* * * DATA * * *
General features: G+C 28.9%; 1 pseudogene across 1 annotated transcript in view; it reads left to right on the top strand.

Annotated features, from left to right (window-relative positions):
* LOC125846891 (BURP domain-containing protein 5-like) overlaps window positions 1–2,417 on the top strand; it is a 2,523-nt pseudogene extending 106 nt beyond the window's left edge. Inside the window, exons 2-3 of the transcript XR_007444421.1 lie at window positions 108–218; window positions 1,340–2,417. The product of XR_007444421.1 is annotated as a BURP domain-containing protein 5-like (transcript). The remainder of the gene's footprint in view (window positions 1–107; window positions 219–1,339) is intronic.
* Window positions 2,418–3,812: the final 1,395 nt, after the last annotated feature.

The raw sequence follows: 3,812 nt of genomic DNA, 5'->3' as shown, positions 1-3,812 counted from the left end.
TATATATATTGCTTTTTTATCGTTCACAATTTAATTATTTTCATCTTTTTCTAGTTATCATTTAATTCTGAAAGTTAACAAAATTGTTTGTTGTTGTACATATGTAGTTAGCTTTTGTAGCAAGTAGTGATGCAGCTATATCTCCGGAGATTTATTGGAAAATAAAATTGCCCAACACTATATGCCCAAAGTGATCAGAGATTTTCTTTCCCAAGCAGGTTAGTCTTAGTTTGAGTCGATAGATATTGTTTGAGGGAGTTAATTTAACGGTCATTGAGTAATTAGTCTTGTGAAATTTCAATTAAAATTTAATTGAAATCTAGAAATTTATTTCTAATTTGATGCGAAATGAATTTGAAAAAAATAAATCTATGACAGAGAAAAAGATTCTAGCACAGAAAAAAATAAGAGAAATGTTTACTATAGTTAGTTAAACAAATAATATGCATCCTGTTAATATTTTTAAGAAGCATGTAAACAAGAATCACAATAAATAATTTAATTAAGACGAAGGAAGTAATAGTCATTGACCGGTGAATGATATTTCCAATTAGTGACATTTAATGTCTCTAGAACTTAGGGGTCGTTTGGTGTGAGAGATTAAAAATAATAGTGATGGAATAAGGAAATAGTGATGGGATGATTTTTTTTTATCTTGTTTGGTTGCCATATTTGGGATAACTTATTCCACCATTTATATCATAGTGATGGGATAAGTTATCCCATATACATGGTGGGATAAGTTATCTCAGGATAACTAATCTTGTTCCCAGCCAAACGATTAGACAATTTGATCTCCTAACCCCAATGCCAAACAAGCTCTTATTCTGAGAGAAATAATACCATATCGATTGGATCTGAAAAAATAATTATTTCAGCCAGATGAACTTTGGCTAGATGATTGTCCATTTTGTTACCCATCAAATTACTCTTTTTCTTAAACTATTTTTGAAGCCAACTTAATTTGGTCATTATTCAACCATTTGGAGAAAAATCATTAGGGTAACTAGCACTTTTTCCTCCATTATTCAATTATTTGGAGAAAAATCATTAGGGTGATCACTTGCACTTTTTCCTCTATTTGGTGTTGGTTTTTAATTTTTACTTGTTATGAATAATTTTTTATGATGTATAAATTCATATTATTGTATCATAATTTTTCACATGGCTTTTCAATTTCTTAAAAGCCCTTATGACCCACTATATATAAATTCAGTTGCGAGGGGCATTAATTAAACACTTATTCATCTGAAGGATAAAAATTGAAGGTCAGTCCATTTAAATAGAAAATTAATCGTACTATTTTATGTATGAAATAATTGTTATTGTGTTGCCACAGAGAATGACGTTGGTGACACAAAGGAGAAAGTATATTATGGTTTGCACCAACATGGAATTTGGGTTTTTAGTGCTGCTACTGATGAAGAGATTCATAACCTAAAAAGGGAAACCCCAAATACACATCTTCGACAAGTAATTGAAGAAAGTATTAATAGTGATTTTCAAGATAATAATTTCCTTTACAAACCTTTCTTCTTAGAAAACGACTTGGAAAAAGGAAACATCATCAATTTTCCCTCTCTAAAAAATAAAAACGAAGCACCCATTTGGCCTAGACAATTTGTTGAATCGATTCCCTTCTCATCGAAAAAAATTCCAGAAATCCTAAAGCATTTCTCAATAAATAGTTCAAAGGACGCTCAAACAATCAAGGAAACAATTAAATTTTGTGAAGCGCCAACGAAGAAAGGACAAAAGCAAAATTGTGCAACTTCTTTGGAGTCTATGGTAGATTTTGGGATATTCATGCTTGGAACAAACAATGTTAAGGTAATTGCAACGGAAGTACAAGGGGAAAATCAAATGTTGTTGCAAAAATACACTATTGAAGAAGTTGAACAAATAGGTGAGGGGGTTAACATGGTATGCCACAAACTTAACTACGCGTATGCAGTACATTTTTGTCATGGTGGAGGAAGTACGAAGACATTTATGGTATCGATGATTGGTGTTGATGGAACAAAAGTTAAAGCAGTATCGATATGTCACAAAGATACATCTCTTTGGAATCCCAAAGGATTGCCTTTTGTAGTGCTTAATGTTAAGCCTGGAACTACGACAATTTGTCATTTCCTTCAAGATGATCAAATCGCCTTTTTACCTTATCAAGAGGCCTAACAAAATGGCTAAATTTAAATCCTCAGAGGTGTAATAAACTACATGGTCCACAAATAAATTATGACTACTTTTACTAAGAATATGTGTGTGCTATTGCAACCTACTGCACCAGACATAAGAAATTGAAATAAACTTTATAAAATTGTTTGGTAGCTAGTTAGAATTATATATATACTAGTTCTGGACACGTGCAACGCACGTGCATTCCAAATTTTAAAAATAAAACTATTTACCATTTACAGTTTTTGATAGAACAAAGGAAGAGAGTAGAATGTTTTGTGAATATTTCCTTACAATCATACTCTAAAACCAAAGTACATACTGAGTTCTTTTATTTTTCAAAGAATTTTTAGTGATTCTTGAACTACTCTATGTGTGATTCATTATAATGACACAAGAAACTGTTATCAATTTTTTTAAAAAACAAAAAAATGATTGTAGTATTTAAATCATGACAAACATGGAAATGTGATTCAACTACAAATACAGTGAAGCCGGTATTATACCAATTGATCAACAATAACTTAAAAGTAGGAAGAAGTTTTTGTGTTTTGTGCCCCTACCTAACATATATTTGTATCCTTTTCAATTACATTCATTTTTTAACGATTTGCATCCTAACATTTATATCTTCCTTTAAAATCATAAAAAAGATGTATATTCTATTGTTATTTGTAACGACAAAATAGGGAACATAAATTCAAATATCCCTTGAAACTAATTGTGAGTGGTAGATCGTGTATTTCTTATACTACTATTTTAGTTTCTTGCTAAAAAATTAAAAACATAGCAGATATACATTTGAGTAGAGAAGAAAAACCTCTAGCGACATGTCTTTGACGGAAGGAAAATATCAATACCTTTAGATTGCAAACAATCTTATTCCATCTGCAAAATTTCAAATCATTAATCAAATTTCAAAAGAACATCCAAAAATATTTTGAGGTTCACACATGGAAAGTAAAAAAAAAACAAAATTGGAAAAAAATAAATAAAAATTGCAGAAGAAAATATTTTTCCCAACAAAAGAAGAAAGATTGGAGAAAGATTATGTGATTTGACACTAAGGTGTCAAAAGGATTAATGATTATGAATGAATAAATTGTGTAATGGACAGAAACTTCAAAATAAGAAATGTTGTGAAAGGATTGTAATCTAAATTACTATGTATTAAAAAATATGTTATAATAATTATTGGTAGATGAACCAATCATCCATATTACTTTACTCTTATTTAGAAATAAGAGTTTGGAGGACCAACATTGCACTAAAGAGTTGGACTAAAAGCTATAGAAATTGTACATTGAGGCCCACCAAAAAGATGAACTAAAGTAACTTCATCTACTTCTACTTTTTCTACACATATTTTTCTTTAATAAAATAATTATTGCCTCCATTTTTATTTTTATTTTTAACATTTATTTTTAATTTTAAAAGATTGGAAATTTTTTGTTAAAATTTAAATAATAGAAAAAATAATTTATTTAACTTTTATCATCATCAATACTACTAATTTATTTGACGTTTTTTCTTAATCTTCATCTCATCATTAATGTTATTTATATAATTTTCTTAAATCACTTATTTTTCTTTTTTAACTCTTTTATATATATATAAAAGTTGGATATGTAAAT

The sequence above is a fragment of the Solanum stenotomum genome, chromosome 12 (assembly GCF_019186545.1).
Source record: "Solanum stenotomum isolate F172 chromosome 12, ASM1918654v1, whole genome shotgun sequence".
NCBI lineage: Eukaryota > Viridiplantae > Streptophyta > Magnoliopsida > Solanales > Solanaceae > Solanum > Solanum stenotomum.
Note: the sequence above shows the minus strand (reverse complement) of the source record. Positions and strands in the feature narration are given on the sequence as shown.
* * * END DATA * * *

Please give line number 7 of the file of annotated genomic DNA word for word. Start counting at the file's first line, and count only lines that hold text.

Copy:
The sequence above is a fragment of the Solanum stenotomum genome, chromosome 12 (assembly GCF_019186545.1).